According to Mr Kolve, the job was very much at the limits of technological and financial feasibility. A well intervention usually costs many tens of millions of kroner, and is only launched if the investment is reasonably likely to be recovered.
By re-interpreting geological data and comparing these with production information and Mr Kolve’s knowledge of waterflooding, the project was able to secure a green light from management.
The producing liner was perforated, a sand filter was installed and production could thereby be resumed. Output was boosted by 3 000 additional barrels per day.
Another big challenge was to find a solution to the problems created by water coning in Ringhorne and nearby Balder, where Mr Kolve again benefited from work on his MSc. This had given him an understanding of the underlying mechanisms.
The solution is to produce as little water as possible, which can be achieved by better well planning – optimising which of them should produce, when, how and for how long.
In this way, it proved possible to maintain output without interruption. The result was a further increase of 2 000 barrels per day – at no extra cost to the company.
These 5 000 additional daily barrels were noticed in ExxonMobil. Eighteen months after joining the company, Mr Kolve was nominated for the 2010 Young Engineer of the Year award.
He duly won this prestigious prize, which was presented to him by the Society of Petroleum Engineers (SPE) in early June.
“I think a key factor in the nomination and selection is his ability to apply the academic work he has done directly to the job,” says Dave Frye, technical manager of ExxonMobil’s subsurface operations and the man behind the nomination.
“Erlend’s made a significant contribution to our production volumes here in the North Sea,” he adds, and says the company could apply his methods to other wells on Balder and Ringhorne.
“He’s also very outgoing and enthusiastic about everything he does. So he’s a pleasure to be around.”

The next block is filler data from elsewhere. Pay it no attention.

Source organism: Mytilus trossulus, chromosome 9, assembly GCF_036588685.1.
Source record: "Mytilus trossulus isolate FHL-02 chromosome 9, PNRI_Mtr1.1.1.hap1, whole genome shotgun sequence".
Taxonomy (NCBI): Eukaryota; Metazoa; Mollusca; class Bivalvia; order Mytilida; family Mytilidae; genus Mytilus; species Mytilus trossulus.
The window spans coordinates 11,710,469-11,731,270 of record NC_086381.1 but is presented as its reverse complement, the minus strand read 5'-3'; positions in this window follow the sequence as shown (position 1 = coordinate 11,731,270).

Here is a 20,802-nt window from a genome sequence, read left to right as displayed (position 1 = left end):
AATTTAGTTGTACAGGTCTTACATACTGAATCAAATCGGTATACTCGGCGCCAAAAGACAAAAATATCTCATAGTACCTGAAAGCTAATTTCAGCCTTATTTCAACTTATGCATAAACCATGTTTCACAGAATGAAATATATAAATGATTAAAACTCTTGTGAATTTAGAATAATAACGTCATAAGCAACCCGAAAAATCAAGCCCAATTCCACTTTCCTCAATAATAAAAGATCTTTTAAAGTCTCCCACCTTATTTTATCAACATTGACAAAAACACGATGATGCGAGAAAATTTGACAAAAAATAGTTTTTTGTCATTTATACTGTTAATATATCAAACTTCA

Mr Kolve has had a flying start as an engineer. Had he wished, he could probably have aimed at a career as a researcher. But pure research does not appeal, he says.
“It’s a little too dry. I like working with people and being part of a team. And I like getting hands-on experience by making mistakes or bringing in good projects.”
Nor does he have any more worries about global oil production going into decline, the way prominent geologists predicted when they appeared as guest lecturers during his university years.
These experts were convinced that the age of the “elephants” – the really big oil discoveries – was over, and that only small fry remained to be found.
“Then Brazil suddenly finds a field as large as Norway’s total reserves,” Mr Kolve notes. “It discovers something so incredibly large that I don’t think people can grasp it.
“That completely changed my view of the future. I don’t think the oil age will necessarily be over any time soon.”
Home and away
Erlend Kolve’s partner, Brazilian Ellen Borges, is a reservoir engineer with ConocoPhillips, and the pair are renovating a house they bought in Sandnes south of Stavanger a year ago. But they do not exclude the possibility of moving abroad eventually.
In his free time, Mr Kolve plays football for the ExxonMobil company team, goes to the gym, skis and goes hiking. “If you’ve been raised at Voss, it’s hard not enjoy the outdoors,” he says. He also likes to travel and spend a lot of time with friends.